Review Blog

Jun 02 2011

The Magic Fairy Folk Collection by Enid Blyton

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Egmont, 2011. ISBN 9781405257572.
If you go to a person's house and you see their garden has a special place for the little folk, with wishing wells, toadstools, a birdhouse or two and butterflies and fairies dancing from overhead branches, and little gnomes fishing in a pond or resting on a rock, then there is a fair chance that person has been touched with a bit of fairy dust.  And if you go inside and find that Miss Nearly 5's bedroom is more like the inside of a fairy dell, complete with misty, starry sky, then you can be assured of it.
So it's no wonder that that person loves Enid Blyton's tales of the magical folk who so entranced her that she was reading before she went to school, and that she is going to share that enchantment with her own little folk. And when a compendium of some of the most-loved tales is published, that person is going to pounce on it and instead of reading her university texts, she's going to transport herself back to her childhood.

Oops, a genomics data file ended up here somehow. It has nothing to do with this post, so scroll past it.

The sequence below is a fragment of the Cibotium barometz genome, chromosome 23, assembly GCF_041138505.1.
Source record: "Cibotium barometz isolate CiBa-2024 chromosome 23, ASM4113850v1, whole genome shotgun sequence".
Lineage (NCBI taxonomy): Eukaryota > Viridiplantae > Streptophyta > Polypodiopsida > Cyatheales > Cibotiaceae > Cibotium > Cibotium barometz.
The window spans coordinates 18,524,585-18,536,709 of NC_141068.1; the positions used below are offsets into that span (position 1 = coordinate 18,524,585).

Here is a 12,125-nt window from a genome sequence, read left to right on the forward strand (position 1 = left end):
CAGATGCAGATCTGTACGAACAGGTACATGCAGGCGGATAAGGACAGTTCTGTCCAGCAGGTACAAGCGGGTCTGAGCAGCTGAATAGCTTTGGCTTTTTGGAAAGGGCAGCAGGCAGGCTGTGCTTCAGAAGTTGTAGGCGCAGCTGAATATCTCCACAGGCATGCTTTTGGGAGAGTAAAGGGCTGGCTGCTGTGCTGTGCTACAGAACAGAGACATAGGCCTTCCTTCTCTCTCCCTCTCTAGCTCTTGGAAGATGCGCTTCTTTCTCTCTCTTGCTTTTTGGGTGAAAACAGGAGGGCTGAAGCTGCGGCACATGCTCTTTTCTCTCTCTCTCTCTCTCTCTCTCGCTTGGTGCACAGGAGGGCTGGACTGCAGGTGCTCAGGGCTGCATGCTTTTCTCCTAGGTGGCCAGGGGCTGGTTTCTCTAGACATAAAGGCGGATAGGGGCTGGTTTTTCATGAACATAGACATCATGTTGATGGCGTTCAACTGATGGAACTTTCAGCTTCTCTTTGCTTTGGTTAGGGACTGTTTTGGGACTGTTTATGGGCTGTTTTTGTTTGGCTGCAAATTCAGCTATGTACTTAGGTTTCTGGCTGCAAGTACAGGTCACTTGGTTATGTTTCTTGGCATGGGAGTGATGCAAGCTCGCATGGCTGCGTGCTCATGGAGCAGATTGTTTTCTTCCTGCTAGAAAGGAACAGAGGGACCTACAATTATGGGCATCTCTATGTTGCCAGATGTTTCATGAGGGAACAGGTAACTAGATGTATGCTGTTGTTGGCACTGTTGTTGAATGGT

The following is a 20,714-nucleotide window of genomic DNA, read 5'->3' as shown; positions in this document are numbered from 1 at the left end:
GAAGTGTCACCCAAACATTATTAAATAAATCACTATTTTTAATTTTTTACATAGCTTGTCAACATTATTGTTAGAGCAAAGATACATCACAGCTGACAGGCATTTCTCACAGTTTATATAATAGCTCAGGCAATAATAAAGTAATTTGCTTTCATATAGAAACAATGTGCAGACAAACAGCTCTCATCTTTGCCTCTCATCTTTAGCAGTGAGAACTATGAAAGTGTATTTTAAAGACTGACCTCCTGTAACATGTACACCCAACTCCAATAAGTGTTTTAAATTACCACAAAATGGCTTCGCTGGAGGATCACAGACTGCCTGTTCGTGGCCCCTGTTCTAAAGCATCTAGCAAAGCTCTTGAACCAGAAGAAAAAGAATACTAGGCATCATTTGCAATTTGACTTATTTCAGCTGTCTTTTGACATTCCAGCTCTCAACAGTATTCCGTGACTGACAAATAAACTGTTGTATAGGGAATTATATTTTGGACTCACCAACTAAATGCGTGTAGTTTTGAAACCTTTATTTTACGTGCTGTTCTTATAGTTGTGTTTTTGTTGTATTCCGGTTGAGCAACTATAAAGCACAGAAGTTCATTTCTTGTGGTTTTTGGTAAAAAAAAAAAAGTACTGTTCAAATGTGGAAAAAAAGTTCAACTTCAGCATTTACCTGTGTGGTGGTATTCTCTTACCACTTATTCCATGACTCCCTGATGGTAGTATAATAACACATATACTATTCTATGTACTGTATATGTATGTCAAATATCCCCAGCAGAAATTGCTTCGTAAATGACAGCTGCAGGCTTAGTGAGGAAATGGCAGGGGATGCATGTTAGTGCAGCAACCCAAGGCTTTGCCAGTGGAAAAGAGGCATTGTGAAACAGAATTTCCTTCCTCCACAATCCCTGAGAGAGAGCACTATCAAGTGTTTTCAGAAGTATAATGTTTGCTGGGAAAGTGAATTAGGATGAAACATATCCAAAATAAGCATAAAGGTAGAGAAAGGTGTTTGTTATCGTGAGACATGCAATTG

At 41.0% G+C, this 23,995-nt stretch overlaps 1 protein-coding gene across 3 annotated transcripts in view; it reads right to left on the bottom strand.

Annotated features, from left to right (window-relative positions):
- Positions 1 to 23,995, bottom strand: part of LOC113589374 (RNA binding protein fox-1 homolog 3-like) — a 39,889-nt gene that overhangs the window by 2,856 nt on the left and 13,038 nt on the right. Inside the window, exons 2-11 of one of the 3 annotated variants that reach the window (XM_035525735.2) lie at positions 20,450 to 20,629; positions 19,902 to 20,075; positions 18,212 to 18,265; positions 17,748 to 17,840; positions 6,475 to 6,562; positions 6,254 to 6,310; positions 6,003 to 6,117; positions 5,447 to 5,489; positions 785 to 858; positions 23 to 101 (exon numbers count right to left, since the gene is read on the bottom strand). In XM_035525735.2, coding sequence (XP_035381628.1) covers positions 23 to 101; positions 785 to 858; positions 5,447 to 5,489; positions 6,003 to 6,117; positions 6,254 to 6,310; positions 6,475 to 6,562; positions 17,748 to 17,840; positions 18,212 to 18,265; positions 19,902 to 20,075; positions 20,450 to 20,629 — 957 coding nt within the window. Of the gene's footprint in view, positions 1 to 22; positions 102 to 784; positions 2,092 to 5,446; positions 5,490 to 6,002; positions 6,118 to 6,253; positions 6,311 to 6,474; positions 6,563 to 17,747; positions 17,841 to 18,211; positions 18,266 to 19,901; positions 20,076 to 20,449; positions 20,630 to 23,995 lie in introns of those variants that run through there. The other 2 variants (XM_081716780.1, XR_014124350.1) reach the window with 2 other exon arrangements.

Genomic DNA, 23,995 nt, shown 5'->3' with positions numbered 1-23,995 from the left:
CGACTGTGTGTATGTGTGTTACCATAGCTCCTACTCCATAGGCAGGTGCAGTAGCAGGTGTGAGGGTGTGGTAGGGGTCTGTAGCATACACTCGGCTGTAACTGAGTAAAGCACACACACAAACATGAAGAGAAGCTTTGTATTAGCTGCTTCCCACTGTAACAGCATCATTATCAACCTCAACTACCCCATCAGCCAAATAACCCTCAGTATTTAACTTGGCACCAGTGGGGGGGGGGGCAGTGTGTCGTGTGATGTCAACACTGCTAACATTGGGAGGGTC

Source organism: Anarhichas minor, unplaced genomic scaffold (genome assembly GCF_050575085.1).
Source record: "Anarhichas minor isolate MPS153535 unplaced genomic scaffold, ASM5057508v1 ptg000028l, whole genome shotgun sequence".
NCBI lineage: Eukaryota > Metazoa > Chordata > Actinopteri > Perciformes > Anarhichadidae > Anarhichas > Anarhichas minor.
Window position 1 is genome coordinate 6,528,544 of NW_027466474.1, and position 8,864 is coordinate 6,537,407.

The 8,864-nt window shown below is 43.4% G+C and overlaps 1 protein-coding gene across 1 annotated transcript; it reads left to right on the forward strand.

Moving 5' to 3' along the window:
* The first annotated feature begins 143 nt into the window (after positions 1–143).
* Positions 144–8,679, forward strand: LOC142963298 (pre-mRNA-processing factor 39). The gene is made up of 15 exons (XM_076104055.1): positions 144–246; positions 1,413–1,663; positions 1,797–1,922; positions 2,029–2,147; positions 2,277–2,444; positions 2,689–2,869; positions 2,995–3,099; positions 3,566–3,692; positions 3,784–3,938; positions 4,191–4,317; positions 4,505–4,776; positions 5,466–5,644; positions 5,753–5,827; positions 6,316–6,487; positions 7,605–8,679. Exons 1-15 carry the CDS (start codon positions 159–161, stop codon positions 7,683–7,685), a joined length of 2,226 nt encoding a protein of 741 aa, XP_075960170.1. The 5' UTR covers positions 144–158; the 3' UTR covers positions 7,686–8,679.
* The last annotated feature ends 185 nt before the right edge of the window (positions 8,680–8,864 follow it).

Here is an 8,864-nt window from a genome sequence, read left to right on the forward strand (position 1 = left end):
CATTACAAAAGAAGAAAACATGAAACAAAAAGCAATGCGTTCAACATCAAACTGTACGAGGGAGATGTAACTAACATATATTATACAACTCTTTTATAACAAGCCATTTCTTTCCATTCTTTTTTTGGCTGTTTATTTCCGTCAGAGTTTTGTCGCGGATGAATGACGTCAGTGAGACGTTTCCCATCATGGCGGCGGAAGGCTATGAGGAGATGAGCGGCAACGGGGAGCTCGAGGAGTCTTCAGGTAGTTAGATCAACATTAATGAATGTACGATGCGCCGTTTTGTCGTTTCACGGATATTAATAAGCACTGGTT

So that's what I've been doing. This collection comprises The Book of Fairies, The Book of Pixies and The Book of Brownies and has over 50 separate stories that are just the right length for reading aloud as a bedtime story and sending little ones off to sleep with gentle magical thoughts.
But if I take my grandma's hat off and put my teacher librarian one on, my experience is that these stories are a great transition between the instructional home reader and the independence of the 'chapter book'. Because each story is complete in itself, even though it is only a few pages long, young readers manage this "new reading" well and my library collection always had a great selection of Blyton's stories available that were very popular. This compendium would have been a brilliant addition.
Politically correct or not, old-fashioned or not, I'm putting my hand up to say I am a Blyton fan and her stories have pride of place in my personal collection. Perhaps it's time to take this generation back and introduce them to an old favourite.
Barbara Braxton

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